This past week we discussed how many insect species have been recorded so far, and how many there may in fact still be left to discover. And in this biodiversity isn't just some other generic looking bug, no indeed. As I argued, insects are the place to look of you are interested in the remarkable elaboration of forms based on a basic "body plan."
...Well, hot of the presses of the New York Times website today, some reports from the field: A group from Harvard, led by E.O. Wilson, went out to survey some of the insect of Mozambique. (Don't know where that is? Then please consult a map.)
It seems they came across over 3,00 species, recording 1,00 during the trip, and quadrupling the number of ants species known to occur there from 50 to 200. Not bad for a few weeks work.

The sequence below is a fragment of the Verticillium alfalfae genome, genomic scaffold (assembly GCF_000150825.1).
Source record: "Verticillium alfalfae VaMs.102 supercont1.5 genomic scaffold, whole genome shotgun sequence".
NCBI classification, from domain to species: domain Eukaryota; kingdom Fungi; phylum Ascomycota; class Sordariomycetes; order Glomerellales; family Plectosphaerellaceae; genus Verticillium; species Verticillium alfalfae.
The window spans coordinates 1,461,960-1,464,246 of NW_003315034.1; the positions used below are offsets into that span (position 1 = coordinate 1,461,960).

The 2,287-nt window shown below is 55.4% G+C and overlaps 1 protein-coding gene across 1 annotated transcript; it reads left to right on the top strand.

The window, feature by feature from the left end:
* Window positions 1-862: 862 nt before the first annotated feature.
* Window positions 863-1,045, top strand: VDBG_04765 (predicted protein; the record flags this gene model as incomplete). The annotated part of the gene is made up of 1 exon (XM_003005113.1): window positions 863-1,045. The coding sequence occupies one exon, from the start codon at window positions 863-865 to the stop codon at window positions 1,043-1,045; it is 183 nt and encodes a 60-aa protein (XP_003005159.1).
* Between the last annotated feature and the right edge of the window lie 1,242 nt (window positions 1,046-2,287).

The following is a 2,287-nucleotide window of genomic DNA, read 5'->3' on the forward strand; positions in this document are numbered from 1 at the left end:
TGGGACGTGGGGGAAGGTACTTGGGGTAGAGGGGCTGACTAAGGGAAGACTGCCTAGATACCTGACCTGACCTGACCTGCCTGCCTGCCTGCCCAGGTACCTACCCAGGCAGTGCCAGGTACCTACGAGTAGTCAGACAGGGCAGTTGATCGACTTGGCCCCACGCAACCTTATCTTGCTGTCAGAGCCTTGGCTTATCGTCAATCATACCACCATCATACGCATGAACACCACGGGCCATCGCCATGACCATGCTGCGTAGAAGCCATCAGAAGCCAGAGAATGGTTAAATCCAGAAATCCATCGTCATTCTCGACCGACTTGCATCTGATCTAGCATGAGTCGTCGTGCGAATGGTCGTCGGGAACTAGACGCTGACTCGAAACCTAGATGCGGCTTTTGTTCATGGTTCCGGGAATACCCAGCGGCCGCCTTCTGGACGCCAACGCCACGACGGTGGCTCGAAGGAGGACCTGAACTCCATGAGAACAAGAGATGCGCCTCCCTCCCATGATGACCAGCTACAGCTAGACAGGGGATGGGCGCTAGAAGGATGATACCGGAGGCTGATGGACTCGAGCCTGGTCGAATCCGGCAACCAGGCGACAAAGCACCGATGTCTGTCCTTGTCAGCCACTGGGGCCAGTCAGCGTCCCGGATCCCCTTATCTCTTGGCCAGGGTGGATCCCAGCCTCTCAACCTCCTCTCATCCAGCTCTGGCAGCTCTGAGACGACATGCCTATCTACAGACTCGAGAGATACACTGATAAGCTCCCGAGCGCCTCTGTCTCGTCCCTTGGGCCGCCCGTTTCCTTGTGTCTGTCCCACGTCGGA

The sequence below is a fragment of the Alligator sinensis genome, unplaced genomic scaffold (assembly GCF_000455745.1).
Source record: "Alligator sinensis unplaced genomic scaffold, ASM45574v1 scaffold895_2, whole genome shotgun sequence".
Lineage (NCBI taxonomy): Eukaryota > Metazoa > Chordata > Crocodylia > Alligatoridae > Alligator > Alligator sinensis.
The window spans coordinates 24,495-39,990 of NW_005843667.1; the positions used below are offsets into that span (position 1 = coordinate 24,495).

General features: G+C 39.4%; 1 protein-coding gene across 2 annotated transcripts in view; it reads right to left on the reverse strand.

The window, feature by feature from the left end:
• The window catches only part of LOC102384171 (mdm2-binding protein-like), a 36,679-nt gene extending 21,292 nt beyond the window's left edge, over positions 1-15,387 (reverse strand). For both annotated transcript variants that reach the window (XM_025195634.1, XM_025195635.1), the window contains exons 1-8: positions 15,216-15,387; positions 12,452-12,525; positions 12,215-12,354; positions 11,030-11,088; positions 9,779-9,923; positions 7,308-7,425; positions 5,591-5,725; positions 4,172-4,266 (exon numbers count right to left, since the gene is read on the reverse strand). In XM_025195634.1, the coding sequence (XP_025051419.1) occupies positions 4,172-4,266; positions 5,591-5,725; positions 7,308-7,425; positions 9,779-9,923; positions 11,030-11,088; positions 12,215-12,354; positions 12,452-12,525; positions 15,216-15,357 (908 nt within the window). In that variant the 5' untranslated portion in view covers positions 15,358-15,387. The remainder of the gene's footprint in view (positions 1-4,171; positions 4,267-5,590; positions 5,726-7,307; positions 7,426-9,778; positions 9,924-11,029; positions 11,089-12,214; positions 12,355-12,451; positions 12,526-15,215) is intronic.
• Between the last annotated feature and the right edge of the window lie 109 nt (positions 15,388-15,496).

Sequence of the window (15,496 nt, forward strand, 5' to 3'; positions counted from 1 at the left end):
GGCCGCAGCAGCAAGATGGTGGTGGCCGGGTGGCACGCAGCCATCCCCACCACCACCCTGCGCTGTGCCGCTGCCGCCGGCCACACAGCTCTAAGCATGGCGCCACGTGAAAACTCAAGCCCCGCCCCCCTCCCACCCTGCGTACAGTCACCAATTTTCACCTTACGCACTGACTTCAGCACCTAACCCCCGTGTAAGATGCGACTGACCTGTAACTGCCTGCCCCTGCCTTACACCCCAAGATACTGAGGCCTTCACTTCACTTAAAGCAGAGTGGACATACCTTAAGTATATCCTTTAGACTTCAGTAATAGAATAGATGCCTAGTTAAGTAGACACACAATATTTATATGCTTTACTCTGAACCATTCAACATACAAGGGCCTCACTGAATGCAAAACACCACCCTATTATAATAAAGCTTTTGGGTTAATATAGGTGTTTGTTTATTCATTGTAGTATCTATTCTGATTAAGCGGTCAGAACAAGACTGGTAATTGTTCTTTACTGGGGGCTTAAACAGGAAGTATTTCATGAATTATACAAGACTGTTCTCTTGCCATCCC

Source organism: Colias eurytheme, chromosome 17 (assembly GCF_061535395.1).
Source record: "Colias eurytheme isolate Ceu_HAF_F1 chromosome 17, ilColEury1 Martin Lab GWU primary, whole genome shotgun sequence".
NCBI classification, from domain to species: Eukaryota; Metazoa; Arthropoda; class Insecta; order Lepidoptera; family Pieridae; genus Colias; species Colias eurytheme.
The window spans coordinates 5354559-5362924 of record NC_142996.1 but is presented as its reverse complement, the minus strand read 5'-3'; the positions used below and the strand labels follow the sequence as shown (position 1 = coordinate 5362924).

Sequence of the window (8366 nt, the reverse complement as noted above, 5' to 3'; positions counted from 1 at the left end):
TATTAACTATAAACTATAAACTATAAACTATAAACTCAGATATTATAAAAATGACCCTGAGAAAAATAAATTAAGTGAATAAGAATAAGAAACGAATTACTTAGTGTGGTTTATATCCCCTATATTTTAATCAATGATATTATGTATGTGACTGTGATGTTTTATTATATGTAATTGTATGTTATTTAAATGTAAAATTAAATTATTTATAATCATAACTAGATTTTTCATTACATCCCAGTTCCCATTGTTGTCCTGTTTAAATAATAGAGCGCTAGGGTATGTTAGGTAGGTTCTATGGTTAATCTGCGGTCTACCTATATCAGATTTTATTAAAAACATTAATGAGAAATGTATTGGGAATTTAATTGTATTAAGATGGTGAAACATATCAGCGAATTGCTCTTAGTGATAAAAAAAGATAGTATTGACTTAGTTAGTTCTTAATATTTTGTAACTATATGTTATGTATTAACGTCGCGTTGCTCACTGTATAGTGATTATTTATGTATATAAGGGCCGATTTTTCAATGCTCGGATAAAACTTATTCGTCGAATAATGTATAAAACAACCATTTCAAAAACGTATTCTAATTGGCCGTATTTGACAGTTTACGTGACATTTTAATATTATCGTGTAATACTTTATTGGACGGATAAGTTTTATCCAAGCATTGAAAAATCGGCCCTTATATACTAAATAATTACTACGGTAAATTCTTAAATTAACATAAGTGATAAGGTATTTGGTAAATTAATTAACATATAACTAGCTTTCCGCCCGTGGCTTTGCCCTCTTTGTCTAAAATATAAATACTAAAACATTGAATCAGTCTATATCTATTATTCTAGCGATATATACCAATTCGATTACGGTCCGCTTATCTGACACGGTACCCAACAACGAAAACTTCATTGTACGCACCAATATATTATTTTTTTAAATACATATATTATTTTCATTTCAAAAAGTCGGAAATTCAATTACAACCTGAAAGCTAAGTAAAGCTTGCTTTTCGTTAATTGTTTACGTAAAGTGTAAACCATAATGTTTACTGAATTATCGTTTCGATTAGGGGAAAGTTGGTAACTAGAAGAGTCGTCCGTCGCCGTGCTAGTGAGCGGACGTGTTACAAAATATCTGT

For example, they came across this amazing Orthopteran, the insect order of focus for us this week:
Antennae were ones of the things of class conversation touched on too. Check out the set this beetle has! I imagine it can pick up TV from Italy with them and maybe your laundry too!
You can enjoy the full slideshow HERE. Be prepared to have your mind blown.
They are not only in Mozambique to survey new species, but also help restore a conservation area there post-civil war (so says the photo essay text)
The photographer, Piotr Naskrecki, does beautiful work and has a book out called
The photo essay mentions how:
"To avoid killing his portrait subjects, one of the entomologists Piotr Naskrecki, built an open-air studio of white fabric that the bugs were free to flee if they wanted. Some did, forcing Naskrecki to chase them down. Others stayed — perhaps out of curiosity. ‘‘They will look at you, they will judge you,’’ he says. ‘‘They were very suspicious of the camera, and they were very wary of me. I’m sure that none of these animals had ever seen a human. They did not know what to make of us.’’
Well that is what I call collecting insects ~